With commercial property enjoying a positive outlook for 2017 and buy-to-let landlords increasingly put off by costly tax changes, it appears that many landlords are making the switch to commercial property. However, experts warn that they may not be properly prepared for the different challenges they will face.
Converting to commercial
According to auction house Allsop, there are now three times more the number of buy-to-let converts moving into the commercial property market than before the government's tax changes on rented accommodation. The auctioneers have seen small office buildings and shops proving most popular with those shifting over from the buy-to-let arena – a finding that may come as a surprise to more seasoned commercial landlords, since industrial and warehouse units continue to outperform both retail and office spaces.
Need for preparation
The fact that this is a currently unfavoured areas of commercial property is not the only risk factor to bear in mind for residential landlords switching specialism. Commenting on the rising phenomenon, Rufus Ballaster and Chris Picardoof City law firm Carter Lemon Camerons LLP say that it is "eminently sensible" for buy-to-let investors to consider commercial property – but that they must be aware of the "completely different legal principles" they’ll face.
These legal principles relate to a number of important areas, including mortgages, insurance, rent review, service charges and tenure security. Getting these matters right will be vital not only for investors hoping for a comfortable and successful transition, but for the reputation of the commercial property sector as a whole.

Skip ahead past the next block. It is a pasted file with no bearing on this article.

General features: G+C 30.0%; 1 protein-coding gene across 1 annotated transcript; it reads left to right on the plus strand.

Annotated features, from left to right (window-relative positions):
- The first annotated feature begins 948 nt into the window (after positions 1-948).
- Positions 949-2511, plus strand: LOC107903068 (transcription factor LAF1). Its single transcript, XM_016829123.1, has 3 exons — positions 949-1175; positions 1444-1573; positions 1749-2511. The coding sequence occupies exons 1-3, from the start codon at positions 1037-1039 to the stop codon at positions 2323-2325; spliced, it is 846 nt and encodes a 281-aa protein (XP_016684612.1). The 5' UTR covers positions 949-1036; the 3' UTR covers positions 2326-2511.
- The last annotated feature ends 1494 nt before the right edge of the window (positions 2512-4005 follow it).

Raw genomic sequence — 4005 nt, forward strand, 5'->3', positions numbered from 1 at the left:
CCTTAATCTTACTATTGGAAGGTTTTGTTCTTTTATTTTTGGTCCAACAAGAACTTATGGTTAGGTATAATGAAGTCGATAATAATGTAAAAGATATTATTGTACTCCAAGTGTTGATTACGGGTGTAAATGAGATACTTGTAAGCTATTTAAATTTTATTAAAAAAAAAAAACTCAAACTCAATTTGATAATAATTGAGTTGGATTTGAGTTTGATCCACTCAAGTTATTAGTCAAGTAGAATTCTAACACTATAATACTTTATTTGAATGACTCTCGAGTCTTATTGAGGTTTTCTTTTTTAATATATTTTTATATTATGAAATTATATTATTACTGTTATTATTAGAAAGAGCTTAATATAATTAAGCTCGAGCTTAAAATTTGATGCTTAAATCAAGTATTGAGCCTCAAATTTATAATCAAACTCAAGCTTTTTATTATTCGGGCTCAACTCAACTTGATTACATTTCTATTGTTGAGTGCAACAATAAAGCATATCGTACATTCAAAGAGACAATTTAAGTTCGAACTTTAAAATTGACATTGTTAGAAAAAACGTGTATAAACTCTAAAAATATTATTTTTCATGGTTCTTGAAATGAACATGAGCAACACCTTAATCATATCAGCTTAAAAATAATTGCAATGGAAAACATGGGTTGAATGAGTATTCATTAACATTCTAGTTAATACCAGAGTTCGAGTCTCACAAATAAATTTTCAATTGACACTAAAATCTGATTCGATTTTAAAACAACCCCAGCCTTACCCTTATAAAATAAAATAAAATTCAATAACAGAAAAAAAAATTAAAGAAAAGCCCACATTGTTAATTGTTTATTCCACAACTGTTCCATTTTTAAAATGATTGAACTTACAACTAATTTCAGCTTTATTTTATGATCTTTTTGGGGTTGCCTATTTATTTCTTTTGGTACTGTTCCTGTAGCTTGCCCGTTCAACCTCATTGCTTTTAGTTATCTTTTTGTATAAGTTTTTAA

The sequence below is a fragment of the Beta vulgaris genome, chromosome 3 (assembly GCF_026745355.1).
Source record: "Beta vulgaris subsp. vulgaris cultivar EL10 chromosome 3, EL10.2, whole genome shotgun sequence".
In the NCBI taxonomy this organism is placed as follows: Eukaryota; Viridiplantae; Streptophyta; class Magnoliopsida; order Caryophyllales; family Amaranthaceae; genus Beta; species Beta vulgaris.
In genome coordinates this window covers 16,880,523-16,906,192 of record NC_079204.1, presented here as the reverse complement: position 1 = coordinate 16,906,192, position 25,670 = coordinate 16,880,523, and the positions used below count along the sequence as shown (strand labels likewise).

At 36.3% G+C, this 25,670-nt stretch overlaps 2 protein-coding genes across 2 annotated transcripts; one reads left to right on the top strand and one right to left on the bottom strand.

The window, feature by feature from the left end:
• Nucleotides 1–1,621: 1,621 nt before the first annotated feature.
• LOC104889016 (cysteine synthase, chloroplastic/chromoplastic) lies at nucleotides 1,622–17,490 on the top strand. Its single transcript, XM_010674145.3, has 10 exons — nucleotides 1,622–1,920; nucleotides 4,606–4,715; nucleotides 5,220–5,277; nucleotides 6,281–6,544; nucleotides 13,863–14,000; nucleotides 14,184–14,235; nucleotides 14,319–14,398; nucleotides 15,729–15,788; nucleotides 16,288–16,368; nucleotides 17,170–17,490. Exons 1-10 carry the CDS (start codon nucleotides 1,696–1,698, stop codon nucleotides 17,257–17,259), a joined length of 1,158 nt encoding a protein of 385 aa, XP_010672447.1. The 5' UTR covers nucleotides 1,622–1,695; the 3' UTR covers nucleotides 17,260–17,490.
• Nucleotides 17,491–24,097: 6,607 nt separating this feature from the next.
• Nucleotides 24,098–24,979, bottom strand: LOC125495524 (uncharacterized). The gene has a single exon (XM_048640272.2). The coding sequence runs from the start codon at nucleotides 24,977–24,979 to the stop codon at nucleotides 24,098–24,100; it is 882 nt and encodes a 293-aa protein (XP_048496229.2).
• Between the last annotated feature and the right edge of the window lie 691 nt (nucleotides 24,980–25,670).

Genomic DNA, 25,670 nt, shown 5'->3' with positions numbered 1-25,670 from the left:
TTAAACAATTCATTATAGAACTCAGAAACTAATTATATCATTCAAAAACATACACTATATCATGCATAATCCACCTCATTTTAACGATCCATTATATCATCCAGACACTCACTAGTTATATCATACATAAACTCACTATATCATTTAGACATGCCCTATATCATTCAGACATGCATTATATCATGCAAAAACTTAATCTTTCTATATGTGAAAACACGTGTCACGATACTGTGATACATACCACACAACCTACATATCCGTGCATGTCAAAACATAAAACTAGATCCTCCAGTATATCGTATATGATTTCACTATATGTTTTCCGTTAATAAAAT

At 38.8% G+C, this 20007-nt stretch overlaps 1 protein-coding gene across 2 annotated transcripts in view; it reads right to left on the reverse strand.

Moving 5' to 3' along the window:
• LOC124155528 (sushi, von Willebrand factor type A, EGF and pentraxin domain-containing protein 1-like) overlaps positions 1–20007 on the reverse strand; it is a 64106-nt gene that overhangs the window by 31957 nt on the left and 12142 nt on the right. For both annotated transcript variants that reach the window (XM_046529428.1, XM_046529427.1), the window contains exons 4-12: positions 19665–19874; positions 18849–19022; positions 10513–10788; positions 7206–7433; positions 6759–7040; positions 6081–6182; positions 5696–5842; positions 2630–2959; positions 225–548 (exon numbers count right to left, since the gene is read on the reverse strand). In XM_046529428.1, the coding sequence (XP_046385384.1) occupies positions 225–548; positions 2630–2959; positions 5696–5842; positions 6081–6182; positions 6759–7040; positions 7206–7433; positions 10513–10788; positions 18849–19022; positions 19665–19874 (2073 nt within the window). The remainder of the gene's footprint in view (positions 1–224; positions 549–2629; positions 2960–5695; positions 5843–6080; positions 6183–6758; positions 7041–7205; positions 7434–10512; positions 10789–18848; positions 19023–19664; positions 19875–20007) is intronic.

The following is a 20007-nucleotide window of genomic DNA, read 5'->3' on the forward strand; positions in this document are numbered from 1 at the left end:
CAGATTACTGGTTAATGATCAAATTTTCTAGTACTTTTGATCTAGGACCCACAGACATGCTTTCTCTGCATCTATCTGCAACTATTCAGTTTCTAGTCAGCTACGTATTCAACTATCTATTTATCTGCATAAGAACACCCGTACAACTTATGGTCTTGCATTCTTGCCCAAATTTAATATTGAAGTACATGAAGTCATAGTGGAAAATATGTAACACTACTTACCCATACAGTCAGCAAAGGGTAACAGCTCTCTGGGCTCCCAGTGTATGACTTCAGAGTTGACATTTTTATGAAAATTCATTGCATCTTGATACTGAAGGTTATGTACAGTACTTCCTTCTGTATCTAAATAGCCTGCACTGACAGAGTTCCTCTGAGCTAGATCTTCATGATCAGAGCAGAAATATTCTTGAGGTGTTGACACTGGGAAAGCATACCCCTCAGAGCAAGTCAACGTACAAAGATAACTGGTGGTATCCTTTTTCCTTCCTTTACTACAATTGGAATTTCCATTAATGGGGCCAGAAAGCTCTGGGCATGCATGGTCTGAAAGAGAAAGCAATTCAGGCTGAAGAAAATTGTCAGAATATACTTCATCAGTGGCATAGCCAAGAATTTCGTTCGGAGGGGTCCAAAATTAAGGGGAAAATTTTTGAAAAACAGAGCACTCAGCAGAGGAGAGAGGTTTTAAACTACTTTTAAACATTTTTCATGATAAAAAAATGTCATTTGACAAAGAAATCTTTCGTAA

Another issue that experts predict transitioning landlords may face is a lack of owner-occupier demand that can fill income gaps if rental demand declines. This means cashflow considerations become even more important.
Landlords must also consider that they’ll be dealing with businesses where invoicing for and claiming rent not only happens differently, but is also subject to separate rules and regulations. In this environment, personal relationships and good communication remain important, but new commercial landlords need also to prepare for more difficult situations. That means ensuring there are systems in place to charge for late payments and begin enforcement action if necessary.
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